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15

It's for what I'd call policy reasons. The idea is that normal users can't override the actions of privileged users. Let's say you're a user on some enormous shared server. You're running monstrous CPU-hogging processes to the detriment of the other users. The sysadmin renices some of your processes because he doesn't like you very much. The OS doesn't ...


14

Since linux 2.6.12, that depends on the value of the RLIMIT_NICE limit (ulimit -e). Which can take values from 0 to 40. That limit is more the limit on the priority of the process (the greater that number, the higher the priority a user can set for a process). You'll notice the default value is 20 on ubuntu 10.04 and 0 in Debian jessie for instance. A ...


11

What does a niceness of (-) indicate? Notice those also have a PRI score of -100; this indicates the process is scheduled as a realtime process. Realtime processes do not use nice scores and always have a higher priority than normal ones, but still differ with respect to one another. You can view details per process with the chrt command (e.g. chrt -p ...


5

renice does affect the priority of a process. But as you've experienced, just because a process has higher priority doesn't imply that it will have all the resources it needs. A higher priority merely gives the process a bigger chance to grab resources. renice only affects CPU time. So it only has an effect if two or more processes are competing for CPU ...


4

@Goldlilock's answer directed me to do the research in the right path. This is my research details. Scheduling Algorithms available for processes Linux supports 3 scheduling policies. SCHED_FIFO, SCHED_RR, and SCHED_OTHER. SCHED_OTHER is the default universal time-sharing scheduler policy used by most processes; SCHED_FIFO and SCHED_RR are intended for ...


3

I am wondering why top and htop don't display -100 for higest priority real time processes ? That's because SCHED_RR and SCHED_FIFO have fixed static priorities from 1-99: Source For realtime priorities, the order is reversed: 99 is indeed the highest one, contrary to the ususal "lower is higher". Per your comment I misunderstood your question, ...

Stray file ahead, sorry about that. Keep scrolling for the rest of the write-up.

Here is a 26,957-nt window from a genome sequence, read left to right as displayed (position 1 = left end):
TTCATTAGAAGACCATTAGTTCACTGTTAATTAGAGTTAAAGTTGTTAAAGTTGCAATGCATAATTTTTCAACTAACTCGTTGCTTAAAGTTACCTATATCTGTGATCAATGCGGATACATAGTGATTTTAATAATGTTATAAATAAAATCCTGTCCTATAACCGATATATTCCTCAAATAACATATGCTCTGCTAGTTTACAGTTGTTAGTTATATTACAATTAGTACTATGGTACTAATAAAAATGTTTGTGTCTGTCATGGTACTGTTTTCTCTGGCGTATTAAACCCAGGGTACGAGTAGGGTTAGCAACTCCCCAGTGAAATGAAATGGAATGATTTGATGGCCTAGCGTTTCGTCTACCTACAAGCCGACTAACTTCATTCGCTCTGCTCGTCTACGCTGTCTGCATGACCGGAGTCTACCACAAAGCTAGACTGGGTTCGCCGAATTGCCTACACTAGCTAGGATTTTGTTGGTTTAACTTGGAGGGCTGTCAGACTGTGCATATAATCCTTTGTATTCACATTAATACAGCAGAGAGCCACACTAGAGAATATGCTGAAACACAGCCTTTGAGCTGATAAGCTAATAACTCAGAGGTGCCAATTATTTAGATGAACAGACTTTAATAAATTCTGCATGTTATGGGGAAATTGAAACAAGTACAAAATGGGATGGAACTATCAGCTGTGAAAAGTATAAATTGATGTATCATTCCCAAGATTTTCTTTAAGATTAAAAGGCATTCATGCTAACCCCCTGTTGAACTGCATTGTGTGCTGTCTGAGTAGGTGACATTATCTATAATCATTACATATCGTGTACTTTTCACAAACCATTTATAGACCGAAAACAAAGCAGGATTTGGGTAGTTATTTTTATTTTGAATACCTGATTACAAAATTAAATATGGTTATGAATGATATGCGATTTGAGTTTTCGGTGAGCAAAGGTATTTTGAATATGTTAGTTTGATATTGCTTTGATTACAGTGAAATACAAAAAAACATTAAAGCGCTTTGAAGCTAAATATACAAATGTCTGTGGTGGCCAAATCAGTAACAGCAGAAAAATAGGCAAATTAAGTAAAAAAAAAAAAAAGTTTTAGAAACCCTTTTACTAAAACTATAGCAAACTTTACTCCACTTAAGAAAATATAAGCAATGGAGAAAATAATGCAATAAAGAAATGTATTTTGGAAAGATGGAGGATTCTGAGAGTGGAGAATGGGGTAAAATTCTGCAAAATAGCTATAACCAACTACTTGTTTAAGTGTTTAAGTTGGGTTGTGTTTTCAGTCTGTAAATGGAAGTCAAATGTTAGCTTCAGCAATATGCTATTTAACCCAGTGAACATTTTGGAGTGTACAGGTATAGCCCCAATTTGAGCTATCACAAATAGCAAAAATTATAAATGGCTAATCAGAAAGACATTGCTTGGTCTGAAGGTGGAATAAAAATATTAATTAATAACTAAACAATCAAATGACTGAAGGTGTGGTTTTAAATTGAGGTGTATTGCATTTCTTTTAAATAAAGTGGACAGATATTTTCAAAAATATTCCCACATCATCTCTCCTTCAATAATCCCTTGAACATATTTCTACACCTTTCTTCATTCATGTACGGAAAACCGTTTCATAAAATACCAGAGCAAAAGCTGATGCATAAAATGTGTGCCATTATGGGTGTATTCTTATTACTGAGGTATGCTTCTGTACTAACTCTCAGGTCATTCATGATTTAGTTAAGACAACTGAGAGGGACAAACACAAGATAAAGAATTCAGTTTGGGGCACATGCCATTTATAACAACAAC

2

In fact, RLIMIT_NICE allows you to bypass the basic rule that says that "a process can raise its nice value only if owned by root". Demonstration: # ulimit -e 30 # su nobody $ nice -n -10 top You will see that your top process runs with niceness -10. Now if you try nice -n -11 top, it will run with niceness 0, because -11 is not allowed by ...


2

Under Linux, by default, a process's IO priority is derived from its CPU priority according to the formula io_priority = (cpu_nice + 20) / 5 IO priority ranges from 0 to 7 with 0 being the highest priority. CPU niceness ranges from -20 to 19 with -20 being the highest priority. You can use the ionice command to change a process's IO priority. If you want ...


1

In order to make your CPU use less battery, you need it to run slower. The total amount of CPU instructions needed to execute your program do not depend on the speed at which it runs, so limiting the proportion of CPU time used by your program would make it use more CPU, not less. When your CPU is doing nothing instead of running your program, it's still ...


1

Process priority is not the only thing that comes into play when you are trying to tweak user experience. Compiling the kernel is a rather I/O-heavy thing - lots of reading/writing from/to small files which can stretch the file system quite a bit (there is a reason why it is sometimes used as a benchmark in its own right), especially on a multiprocessor ...



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